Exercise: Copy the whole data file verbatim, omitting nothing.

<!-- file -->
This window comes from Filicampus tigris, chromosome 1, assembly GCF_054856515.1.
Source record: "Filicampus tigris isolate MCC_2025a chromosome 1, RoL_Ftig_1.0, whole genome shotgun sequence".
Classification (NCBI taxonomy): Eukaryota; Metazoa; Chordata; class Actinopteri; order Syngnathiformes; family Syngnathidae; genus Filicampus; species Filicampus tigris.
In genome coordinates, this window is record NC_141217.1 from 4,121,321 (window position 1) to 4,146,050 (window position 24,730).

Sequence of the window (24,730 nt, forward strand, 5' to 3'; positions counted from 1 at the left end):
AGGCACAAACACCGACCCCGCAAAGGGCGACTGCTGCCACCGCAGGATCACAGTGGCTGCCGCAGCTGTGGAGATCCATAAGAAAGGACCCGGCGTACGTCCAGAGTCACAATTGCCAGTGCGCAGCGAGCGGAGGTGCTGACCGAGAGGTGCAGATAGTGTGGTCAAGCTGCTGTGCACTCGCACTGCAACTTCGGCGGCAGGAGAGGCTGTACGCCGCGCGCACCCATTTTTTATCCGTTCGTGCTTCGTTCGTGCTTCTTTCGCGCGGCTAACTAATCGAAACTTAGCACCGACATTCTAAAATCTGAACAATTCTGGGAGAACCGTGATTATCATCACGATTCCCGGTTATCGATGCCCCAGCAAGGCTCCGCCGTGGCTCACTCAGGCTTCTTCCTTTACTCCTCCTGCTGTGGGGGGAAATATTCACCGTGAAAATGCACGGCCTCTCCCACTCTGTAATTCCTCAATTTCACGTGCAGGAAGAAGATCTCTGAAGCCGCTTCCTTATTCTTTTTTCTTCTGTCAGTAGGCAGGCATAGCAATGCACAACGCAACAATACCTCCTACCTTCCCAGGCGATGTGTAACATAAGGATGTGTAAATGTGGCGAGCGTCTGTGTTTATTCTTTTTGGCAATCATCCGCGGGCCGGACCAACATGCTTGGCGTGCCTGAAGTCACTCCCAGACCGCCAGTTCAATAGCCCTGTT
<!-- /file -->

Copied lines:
This window comes from Filicampus tigris, chromosome 1, assembly GCF_054856515.1.
Source record: "Filicampus tigris isolate MCC_2025a chromosome 1, RoL_Ftig_1.0, whole genome shotgun sequence".
Classification (NCBI taxonomy): Eukaryota; Metazoa; Chordata; class Actinopteri; order Syngnathiformes; family Syngnathidae; genus Filicampus; species Filicampus tigris.
In genome coordinates, this window is record NC_141217.1 from 4,121,321 (window position 1) to 4,146,050 (window position 24,730).

Sequence of the window (24,730 nt, forward strand, 5' to 3'; positions counted from 1 at the left end):
AGGCACAAACACCGACCCCGCAAAGGGCGACTGCTGCCACCGCAGGATCACAGTGGCTGCCGCAGCTGTGGAGATCCATAAGAAAGGACCCGGCGTACGTCCAGAGTCACAATTGCCAGTGCGCAGCGAGCGGAGGTGCTGACCGAGAGGTGCAGATAGTGTGGTCAAGCTGCTGTGCACTCGCACTGCAACTTCGGCGGCAGGAGAGGCTGTACGCCGCGCGCACCCATTTTTTATCCGTTCGTGCTTCGTTCGTGCTTCTTTCGCGCGGCTAACTAATCGAAACTTAGCACCGACATTCTAAAATCTGAACAATTCTGGGAGAACCGTGATTATCATCACGATTCCCGGTTATCGATGCCCCAGCAAGGCTCCGCCGTGGCTCACTCAGGCTTCTTCCTTTACTCCTCCTGCTGTGGGGGGAAATATTCACCGTGAAAATGCACGGCCTCTCCCACTCTGTAATTCCTCAATTTCACGTGCAGGAAGAAGATCTCTGAAGCCGCTTCCTTATTCTTTTTTCTTCTGTCAGTAGGCAGGCATAGCAATGCACAACGCAACAATACCTCCTACCTTCCCAGGCGATGTGTAACATAAGGATGTGTAAATGTGGCGAGCGTCTGTGTTTATTCTTTTTGGCAATCATCCGCGGGCCGGACCAACATGCTTGGCGTGCCTGAAGTCACTCCCAGACCGCCAGTTCAATAGCCCTGTT